An earlier round of budget cuts is already hurting the industry, executives acknowledge. Federal spending reductions squeezed profit margins and stunted hiring last year for contractors, a trend driven home by Wednesday’s report from the Commerce Department that defense cuts pushed the economy into contraction in the fourth quarter.
Virginia’s secretary of finance said in a report late last year that jobs in professional and business services, the sector that includes federal contracting, grew only half as quickly as forecasters expected in 2012. That slowdown was a prime reason that the state lagged the national average in job growth last year.
Sequestration brings the threat of much greater pain. An economists’ report prepared last year for the Virginia Economic Development Partnership estimated that the defense and non-defense components of the sequester would push the Virginia economy into recession and eliminate more than 80,000 jobs a year for two years.
The job losses would probably begin immediately, said Ann Battle Macheras, vice president of the regional economics division at the Federal Reserve Bank of Richmond’s research department.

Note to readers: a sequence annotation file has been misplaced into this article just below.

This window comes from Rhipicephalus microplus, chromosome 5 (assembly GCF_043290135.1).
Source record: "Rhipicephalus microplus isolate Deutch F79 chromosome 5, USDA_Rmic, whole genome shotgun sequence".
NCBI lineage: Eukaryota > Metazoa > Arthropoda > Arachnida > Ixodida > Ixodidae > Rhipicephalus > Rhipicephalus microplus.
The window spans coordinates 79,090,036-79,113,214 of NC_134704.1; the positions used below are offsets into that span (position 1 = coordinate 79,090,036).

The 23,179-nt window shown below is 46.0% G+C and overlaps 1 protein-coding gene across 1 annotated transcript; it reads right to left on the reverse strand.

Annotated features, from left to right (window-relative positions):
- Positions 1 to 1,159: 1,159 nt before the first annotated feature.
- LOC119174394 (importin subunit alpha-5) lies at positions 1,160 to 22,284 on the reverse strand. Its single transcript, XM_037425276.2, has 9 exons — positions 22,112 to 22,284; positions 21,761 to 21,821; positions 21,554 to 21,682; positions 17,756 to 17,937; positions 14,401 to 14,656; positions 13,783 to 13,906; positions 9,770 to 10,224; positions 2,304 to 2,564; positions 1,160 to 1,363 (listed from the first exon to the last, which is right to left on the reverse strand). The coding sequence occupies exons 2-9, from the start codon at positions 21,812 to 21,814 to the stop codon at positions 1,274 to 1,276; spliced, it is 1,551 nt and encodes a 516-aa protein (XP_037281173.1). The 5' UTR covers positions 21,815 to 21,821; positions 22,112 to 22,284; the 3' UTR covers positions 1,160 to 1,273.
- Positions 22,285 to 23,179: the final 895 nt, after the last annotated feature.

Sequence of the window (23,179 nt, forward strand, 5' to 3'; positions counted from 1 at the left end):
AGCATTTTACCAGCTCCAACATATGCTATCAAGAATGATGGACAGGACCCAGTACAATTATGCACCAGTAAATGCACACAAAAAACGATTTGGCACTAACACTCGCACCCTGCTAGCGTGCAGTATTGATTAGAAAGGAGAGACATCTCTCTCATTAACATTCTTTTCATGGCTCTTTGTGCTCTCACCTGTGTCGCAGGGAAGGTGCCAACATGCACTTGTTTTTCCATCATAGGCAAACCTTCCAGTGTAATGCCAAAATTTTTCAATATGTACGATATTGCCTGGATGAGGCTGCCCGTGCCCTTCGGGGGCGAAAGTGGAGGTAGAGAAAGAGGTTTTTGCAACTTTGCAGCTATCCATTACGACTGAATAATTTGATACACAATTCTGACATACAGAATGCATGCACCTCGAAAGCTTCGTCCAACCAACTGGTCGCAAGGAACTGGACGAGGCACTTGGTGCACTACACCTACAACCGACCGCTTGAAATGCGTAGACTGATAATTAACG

“I don’t want to sugar-coat it that we wouldn’t feel it,” Macheras said. “There’s some pulling back that would occur right away.”
Contractors were one of the first groups to cry out about those possible economic effects, warning that the cuts would damage not only their bottom lines and their workforces but also the broader defense industry. The companies attended rallies this summer and announced that they were considering issuing layoff notices to all of their employees.
But the Labor Department and the Office of Management and Budget persuaded companies not to issue those notices, a signal that seemed to calm the industry and suggest that sequestration might not happen — a sentiment bolstered by the delay of the January deadline. Macheras said that probably amounted to “mixed signals” from the Obama administration to the industry.
The Aerospace Industries Association, the main defense industry lobbying group, has sent loud and constant signals that sequestration would be devastating, including a news release Wednesday. Meanwhile, small manufacturers who supply the larger contractors are beginning to speak out about how sequester cuts would affect their businesses, said Chad Moutray, the chief economist at the National Association of Manufacturers.
Moutray said he holds out hope that Wednesday’s report on gross domestic product — and the large effects of spending cuts it showed — will push Democrats and Republicans back to the bargaining table to find a sequester alternative.
“Hopefully, this is a little bit of a wake-up call,” he said. “This is real. Government spending contracted 1.2 percent of GDP. That’s a big hit, and it’s just the beginning.”